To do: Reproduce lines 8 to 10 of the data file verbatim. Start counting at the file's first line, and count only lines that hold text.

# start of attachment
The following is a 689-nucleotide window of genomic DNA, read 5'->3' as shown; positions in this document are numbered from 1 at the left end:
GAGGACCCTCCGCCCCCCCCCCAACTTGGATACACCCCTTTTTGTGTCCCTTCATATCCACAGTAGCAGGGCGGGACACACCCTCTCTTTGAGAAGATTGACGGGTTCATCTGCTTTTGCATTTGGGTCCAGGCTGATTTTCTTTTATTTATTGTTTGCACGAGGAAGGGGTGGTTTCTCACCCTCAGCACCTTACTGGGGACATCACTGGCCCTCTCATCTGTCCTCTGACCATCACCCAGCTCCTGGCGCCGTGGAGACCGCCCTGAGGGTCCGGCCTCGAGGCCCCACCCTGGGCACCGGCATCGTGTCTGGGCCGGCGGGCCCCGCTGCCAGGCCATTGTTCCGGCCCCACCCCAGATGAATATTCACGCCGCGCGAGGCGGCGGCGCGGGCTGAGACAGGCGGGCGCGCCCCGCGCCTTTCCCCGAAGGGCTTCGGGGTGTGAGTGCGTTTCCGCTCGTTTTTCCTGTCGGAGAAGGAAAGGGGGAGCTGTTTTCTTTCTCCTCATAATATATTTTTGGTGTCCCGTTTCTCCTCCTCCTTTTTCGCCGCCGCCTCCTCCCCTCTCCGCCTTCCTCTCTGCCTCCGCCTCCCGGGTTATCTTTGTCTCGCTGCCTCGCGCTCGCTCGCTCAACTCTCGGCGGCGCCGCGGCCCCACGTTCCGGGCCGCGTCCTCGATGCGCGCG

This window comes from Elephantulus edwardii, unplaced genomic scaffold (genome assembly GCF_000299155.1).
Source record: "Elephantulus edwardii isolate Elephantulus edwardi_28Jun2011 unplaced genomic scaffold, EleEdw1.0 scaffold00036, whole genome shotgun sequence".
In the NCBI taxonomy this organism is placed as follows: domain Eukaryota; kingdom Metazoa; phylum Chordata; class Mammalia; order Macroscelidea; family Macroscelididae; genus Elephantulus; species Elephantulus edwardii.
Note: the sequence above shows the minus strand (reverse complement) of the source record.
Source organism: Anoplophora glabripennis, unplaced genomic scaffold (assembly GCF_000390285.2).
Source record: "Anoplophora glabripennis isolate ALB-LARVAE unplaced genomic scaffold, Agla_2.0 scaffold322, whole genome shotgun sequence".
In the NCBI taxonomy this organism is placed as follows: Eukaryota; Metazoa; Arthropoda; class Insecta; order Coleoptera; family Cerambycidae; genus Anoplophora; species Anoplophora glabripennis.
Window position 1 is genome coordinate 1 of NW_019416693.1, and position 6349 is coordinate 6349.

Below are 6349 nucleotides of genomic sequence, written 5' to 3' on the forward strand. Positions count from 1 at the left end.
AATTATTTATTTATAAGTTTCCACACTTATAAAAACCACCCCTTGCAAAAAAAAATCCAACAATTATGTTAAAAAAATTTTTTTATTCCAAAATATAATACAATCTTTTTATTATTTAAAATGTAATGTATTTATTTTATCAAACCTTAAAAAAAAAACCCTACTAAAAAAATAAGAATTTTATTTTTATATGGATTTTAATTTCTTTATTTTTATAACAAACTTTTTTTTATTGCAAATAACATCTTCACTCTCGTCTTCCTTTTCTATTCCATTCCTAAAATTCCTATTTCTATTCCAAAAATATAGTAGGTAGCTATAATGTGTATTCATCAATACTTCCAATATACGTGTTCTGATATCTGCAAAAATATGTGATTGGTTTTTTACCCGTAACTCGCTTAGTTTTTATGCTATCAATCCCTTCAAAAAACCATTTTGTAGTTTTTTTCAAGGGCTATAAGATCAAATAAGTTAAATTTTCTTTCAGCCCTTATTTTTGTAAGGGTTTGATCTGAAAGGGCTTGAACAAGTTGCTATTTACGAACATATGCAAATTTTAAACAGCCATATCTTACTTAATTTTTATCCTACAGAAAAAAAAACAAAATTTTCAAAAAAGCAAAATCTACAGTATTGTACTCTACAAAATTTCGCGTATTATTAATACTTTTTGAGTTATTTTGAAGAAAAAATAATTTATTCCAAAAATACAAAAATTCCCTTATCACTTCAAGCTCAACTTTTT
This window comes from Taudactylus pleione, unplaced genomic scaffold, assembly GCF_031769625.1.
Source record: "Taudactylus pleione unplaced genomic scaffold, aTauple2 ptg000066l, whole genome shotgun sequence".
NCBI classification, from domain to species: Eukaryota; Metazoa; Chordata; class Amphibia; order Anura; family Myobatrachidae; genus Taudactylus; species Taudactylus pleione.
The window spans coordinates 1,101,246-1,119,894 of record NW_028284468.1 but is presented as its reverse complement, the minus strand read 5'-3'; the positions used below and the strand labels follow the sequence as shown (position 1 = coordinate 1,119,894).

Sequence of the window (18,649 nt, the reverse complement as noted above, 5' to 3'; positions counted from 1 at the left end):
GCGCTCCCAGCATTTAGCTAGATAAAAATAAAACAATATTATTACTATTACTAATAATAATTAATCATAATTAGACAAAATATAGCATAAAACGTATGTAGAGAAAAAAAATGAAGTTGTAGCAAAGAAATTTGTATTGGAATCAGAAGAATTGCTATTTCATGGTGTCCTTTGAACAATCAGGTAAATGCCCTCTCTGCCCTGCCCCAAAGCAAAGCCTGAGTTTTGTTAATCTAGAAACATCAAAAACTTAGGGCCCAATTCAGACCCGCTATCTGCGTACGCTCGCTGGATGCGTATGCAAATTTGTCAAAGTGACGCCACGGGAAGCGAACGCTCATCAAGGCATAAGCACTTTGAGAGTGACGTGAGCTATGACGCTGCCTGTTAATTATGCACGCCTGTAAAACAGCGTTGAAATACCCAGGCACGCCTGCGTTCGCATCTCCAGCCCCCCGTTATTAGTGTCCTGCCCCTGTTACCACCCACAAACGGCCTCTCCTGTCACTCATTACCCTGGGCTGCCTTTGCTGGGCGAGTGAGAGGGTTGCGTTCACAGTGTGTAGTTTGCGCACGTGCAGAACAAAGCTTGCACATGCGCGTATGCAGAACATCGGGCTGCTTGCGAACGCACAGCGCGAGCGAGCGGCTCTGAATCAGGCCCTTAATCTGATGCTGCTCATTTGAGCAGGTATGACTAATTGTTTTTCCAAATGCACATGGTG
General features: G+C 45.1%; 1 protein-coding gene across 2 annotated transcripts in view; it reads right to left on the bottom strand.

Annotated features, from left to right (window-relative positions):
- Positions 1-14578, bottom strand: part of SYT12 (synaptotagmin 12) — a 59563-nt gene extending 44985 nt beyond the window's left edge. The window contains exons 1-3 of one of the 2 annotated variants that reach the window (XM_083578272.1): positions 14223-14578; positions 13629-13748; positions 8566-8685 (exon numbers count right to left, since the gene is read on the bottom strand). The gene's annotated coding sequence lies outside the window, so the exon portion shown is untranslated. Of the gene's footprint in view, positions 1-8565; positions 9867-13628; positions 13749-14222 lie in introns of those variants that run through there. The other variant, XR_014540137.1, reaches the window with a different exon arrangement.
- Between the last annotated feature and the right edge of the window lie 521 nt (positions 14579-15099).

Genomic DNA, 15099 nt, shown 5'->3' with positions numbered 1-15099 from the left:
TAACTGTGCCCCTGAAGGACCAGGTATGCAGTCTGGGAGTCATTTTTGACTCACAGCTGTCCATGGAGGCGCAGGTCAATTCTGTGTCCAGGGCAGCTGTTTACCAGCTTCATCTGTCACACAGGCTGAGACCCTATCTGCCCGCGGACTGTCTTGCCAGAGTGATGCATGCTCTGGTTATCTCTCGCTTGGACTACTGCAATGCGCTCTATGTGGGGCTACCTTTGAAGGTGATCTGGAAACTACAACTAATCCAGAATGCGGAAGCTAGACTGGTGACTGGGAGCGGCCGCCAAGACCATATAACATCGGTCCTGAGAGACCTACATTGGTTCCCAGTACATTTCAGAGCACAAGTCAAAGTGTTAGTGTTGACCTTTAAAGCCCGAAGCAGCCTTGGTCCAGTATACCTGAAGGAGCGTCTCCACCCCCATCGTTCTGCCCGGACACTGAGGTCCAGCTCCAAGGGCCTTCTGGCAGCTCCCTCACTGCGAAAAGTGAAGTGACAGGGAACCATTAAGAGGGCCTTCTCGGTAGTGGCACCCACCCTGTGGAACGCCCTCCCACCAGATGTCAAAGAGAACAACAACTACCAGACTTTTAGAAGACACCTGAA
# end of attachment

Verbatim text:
Source record: "Anoplophora glabripennis isolate ALB-LARVAE unplaced genomic scaffold, Agla_2.0 scaffold322, whole genome shotgun sequence".
In the NCBI taxonomy this organism is placed as follows: Eukaryota; Metazoa; Arthropoda; class Insecta; order Coleoptera; family Cerambycidae; genus Anoplophora; species Anoplophora glabripennis.
Window position 1 is genome coordinate 1 of NW_019416693.1, and position 6349 is coordinate 6349.